- the failures – certainly Bahrain, with the Saudi’s propping up of a discredited minority regime and the US turning from its naval base a Nelsonian eye on the repression of Shiite dissenters not a pretty story; and I fear probably Syria, despite the widespread optimism in the West that its demise is inevitable, where the Assad regime has been demonstrating what we have long known – that a government prepared to turn its guns on its own people, and which can hold the loyalty of enough of its gunmen, can survive a long time in the absence of external military intervention; and
- the simmering situations – Algeria, where most of the ingredients for revolution are present, but memories of the horrifying cost of past failed efforts to overturn the pouvoir have been a huge restraining factor; Jordan, where breakdown may be much closer to erupting than most people in the West – still captivated by Abdullah and Rania – can conceive; and the other monarchies in the region, from Morocco to Saudi Arabia and the other Gulf states, which have survived so far through a certain amount of inherent tribal or religious legitimacy in their rulers – and buying off discontent, but which are fairly obviously going to have to move forward faster on some serious economic and social reform if the quiescence is to remain sustainable.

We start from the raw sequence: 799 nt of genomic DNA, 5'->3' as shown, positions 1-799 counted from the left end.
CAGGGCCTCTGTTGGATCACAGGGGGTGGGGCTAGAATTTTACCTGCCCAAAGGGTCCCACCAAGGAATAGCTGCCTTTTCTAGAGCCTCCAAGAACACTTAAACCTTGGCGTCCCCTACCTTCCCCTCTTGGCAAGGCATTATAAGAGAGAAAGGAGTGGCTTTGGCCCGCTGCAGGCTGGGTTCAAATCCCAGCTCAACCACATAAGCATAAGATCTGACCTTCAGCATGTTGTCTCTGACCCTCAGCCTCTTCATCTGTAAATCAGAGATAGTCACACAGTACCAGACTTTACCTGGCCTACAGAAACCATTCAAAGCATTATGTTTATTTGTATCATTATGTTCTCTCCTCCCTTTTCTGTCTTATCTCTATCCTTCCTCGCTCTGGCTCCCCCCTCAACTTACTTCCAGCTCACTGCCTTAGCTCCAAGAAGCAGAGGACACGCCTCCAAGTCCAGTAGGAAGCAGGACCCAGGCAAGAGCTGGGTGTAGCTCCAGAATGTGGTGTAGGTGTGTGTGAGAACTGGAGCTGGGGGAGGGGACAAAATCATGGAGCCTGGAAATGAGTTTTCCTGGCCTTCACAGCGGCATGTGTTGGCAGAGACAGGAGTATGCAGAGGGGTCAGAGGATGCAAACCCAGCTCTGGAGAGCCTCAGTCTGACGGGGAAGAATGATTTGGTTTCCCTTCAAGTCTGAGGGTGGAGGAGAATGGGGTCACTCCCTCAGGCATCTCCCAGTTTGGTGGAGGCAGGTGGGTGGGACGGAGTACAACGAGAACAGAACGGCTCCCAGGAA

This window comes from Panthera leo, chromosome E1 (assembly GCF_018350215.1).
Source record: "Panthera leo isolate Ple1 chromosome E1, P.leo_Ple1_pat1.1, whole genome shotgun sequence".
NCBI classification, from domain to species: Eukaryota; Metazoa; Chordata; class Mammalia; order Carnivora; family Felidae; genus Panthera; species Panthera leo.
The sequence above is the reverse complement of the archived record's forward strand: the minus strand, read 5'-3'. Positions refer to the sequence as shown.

As we look both backward and forward at this conference, the two biggest thematic issues with which we need to wrestle are first, how to bring nascent revolutions – where all the underlying preconditions for change are obviously present – to the point of actual transition, and secondly, how to sustain a transition once that tipping point has been reached and the old regime has gone.
The first question requires us to look at a whole variety of transition scenarios – from external intervention to negotiated extrication – to try to determine which are most likely to succeed in the particular circumstances of each country. As one of the founding fathers of the responsibility to protect doctrine, one of the most difficult questions for me has been to wrestle with the dilemma of how (not whether) the international community should respond in the face of the kind of mass atrocity crimes committed by Gaddafi in Libya and now Assad in Syria: in particular when and in what circumstances and to what extent condemnatory pressure and non-military coercion – targeted sanctions, ICC prosecutions and the like – should be supplemented by coercive military force.
The other big question is how to manage transitions once successfully initially achieved. We all know by now that the crucial objectives are electoral democracy, development, the rule of law and security; that all four must be pursued in parallel tracks; and that to try to achieve just one of them in isolation is a recipe for tears. But what we haven’t been very good at, as an international community, is learning how to deliver those objectives simultaneously with the right balance and mix of local ownership and external support.
I won’t attempt to pre-empt or delay your discussions any further. There is a vast and exciting menu ahead in the next two days. It remains simply for me to warmly thank those whose efforts and resources have brought us together, starting with Shahram Akbarzadeh of Melbourne University’s Asia Institute and Charles Dunne of Freedom House; to warmly welcome those of you who have travelled far to be here; to wish you well in your deliberations, which I am sure will be productive; and to declare this conference duly launched.